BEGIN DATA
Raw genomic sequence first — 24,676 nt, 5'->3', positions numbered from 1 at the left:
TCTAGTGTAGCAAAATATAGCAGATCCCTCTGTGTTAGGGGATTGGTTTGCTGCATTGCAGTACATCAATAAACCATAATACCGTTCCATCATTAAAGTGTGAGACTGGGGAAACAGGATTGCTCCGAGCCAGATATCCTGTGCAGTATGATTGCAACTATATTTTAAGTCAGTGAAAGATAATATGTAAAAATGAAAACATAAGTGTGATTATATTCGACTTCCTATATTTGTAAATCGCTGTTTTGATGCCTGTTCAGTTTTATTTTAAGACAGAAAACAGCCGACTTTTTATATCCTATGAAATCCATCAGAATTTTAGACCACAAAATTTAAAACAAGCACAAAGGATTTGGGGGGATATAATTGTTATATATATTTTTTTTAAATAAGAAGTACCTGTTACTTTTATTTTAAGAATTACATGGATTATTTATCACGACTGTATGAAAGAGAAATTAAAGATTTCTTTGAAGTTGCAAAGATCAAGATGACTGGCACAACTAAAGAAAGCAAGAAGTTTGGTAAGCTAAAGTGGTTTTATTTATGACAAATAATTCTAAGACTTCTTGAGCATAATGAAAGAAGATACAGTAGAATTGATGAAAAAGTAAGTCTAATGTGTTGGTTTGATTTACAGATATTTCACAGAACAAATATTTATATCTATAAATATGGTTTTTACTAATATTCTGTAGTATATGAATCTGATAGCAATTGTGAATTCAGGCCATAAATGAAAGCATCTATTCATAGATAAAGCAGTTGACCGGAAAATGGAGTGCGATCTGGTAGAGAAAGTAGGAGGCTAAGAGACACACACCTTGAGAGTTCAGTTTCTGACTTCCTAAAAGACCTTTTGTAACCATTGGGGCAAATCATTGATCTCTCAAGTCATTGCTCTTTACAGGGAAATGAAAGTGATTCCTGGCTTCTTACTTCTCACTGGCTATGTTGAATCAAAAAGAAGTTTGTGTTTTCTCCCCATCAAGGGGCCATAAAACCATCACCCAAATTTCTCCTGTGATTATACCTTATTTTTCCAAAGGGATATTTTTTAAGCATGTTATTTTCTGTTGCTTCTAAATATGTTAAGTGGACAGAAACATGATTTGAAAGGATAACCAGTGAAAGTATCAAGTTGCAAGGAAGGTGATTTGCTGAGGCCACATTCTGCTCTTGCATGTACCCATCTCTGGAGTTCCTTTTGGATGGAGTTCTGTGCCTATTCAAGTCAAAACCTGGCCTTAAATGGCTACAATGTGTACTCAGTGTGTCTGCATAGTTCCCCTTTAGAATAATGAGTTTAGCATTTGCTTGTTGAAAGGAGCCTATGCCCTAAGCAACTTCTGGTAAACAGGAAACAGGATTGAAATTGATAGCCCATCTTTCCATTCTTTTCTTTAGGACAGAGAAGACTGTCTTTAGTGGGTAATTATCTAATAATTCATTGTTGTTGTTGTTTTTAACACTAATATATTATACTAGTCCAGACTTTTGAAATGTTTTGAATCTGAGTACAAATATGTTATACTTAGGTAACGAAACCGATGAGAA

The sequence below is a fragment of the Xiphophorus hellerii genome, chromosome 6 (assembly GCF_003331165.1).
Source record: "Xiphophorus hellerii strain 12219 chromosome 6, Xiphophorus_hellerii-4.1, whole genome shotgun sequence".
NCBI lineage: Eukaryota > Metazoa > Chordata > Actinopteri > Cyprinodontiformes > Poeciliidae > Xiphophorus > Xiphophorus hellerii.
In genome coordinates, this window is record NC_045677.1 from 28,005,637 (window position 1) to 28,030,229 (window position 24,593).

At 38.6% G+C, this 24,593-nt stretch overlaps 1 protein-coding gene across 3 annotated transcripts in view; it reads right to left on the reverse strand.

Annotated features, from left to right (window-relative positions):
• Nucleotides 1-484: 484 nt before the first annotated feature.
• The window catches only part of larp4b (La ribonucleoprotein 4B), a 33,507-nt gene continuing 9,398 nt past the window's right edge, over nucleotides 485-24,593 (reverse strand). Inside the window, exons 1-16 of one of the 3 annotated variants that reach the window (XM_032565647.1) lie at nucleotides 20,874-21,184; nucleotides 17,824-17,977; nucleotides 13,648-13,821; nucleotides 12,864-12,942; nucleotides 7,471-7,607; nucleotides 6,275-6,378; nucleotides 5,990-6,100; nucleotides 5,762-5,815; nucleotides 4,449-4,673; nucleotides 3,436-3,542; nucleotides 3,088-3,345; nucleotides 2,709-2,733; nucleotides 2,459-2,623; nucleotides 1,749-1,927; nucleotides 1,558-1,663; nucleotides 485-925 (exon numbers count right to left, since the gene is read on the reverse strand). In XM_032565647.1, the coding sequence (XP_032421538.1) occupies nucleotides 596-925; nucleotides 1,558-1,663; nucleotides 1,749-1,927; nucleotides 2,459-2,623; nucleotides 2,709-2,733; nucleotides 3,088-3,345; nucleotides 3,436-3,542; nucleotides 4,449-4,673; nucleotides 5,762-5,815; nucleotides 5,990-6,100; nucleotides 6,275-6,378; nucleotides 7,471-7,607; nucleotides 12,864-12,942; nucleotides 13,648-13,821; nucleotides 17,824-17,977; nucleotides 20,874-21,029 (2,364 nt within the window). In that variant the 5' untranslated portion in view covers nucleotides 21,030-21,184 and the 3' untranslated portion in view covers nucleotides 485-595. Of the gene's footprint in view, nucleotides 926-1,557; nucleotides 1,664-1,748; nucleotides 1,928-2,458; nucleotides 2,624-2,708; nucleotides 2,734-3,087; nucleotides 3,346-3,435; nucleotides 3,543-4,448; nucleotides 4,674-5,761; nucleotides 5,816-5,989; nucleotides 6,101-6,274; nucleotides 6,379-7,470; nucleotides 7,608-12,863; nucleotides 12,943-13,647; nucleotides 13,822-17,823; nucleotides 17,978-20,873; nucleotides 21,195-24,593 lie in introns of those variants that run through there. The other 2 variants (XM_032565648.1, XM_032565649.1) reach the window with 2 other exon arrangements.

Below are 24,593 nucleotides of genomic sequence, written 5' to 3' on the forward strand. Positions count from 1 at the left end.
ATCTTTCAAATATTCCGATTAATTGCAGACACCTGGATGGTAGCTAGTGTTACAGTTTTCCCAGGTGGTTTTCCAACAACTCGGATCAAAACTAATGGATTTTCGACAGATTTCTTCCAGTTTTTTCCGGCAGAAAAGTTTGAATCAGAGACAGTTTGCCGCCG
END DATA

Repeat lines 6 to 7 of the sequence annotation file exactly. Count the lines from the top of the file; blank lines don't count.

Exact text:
In genome coordinates, this window is record NC_045677.1 from 28,005,637 (window position 1) to 28,030,229 (window position 24,593).

At 38.6% G+C, this 24,593-nt stretch overlaps 1 protein-coding gene across 3 annotated transcripts in view; it reads right to left on the reverse strand.